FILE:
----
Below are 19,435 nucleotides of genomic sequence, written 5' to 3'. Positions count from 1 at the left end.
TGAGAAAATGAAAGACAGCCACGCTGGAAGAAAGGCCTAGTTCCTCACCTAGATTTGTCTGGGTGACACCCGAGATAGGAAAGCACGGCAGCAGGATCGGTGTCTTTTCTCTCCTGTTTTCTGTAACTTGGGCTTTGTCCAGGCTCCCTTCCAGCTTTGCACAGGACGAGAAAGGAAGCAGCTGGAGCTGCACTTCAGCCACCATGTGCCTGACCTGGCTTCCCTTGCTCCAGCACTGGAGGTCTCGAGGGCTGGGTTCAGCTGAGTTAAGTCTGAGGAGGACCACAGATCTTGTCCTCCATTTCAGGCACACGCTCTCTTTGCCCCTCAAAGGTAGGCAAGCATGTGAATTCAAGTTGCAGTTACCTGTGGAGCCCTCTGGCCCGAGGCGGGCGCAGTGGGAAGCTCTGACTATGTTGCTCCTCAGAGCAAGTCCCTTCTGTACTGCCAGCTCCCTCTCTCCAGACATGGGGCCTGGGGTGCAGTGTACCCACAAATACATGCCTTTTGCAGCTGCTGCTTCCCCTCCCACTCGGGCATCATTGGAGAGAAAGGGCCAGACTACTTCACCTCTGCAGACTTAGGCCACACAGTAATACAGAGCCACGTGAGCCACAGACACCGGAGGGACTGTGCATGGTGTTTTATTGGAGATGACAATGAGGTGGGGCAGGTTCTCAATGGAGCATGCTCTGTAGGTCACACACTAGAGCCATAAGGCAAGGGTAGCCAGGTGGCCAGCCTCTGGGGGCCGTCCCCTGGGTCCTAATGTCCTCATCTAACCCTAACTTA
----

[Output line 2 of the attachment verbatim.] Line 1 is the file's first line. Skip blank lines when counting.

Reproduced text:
TGAGAAAATGAAAGACAGCCACGCTGGAAGAAAGGCCTAGTTCCTCACCTAGATTTGTCTGGGTGACACCCGAGATAGGAAAGCACGGCAGCAGGATCGGTGTCTTTTCTCTCCTGTTTTCTGTAACTTGGGCTTTGTCCAGGCTCCCTTCCAGCTTTGCACAGGACGAGAAAGGAAGCAGCTGGAGCTGCACTTCAGCCACCATGTGCCTGACCTGGCTTCCCTTGCTCCAGCACTGGAGGTCTCGAGGGCTGGGTTCAGCTGAGTTAAGTCTGAGGAGGACCACAGATCTTGTCCTCCATTTCAGGCACACGCTCTCTTTGCCCCTCAAAGGTAGGCAAGCATGTGAATTCAAGTTGCAGTTACCTGTGGAGCCCTCTGGCCCGAGGCGGGCGCAGTGGGAAGCTCTGACTATGTTGCTCCTCAGAGCAAGTCCCTTCTGTACTGCCAGCTCCCTCTCTCCAGACATGGGGCCTGGGGTGCAGTGTACCCACAAATACATGCCTTTTGCAGCTGCTGCTTCCCCTCCCACTCGGGCATCATTGGAGAGAAAGGGCCAGACTACTTCACCTCTGCAGACTTAGGCCACACAGTAATACAGAGCCACGTGAGCCACAGACACCGGAGGGACTGTGCATGGTGTTTTATTGGAGATGACAATGAGGTGGGGCAGGTTCTCAATGGAGCATGCTCTGTAGGTCACACACTAGAGCCATAAGGCAAGGGTAGCCAGGTGGCCAGCCTCTGGGGGCCGTCCCCTGGGTCCTAATGTCCTCATCTAACCCTAACTTA